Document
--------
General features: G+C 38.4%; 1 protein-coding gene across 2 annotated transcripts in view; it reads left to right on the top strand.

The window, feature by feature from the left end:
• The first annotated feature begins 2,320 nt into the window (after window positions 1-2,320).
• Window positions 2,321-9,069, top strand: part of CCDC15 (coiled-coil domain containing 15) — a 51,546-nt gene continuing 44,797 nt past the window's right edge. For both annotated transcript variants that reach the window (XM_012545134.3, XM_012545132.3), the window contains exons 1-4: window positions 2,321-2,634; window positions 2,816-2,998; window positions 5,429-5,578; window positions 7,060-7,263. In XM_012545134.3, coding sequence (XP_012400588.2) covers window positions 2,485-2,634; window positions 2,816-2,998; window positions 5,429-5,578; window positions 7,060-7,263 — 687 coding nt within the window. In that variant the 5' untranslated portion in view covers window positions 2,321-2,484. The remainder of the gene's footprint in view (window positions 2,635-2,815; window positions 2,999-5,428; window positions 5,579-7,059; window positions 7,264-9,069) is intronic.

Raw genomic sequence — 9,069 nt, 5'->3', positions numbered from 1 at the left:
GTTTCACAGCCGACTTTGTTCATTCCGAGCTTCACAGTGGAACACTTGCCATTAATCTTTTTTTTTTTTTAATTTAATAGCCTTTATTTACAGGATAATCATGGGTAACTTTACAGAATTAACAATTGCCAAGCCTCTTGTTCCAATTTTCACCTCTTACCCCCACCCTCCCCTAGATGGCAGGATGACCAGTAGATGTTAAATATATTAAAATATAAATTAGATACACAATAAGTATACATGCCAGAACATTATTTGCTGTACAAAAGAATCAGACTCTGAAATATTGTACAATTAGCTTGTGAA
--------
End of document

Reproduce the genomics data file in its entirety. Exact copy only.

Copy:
General features: G+C 38.4%; 1 protein-coding gene across 2 annotated transcripts in view; it reads left to right on the top strand.

The window, feature by feature from the left end:
• The first annotated feature begins 2,320 nt into the window (after window positions 1-2,320).
• Window positions 2,321-9,069, top strand: part of CCDC15 (coiled-coil domain containing 15) — a 51,546-nt gene continuing 44,797 nt past the window's right edge. For both annotated transcript variants that reach the window (XM_012545134.3, XM_012545132.3), the window contains exons 1-4: window positions 2,321-2,634; window positions 2,816-2,998; window positions 5,429-5,578; window positions 7,060-7,263. In XM_012545134.3, coding sequence (XP_012400588.2) covers window positions 2,485-2,634; window positions 2,816-2,998; window positions 5,429-5,578; window positions 7,060-7,263 — 687 coding nt within the window. In that variant the 5' untranslated portion in view covers window positions 2,321-2,484. The remainder of the gene's footprint in view (window positions 2,635-2,815; window positions 2,999-5,428; window positions 5,579-7,059; window positions 7,264-9,069) is intronic.

Raw genomic sequence — 9,069 nt, 5'->3', positions numbered from 1 at the left:
GTTTCACAGCCGACTTTGTTCATTCCGAGCTTCACAGTGGAACACTTGCCATTAATCTTTTTTTTTTTTTAATTTAATAGCCTTTATTTACAGGATAATCATGGGTAACTTTACAGAATTAACAATTGCCAAGCCTCTTGTTCCAATTTTCACCTCTTACCCCCACCCTCCCCTAGATGGCAGGATGACCAGTAGATGTTAAATATATTAAAATATAAATTAGATACACAATAAGTATACATGCCAGAACATTATTTGCTGTACAAAAGAATCAGACTCTGAAATATTGTACAATTAGCTTGTGAA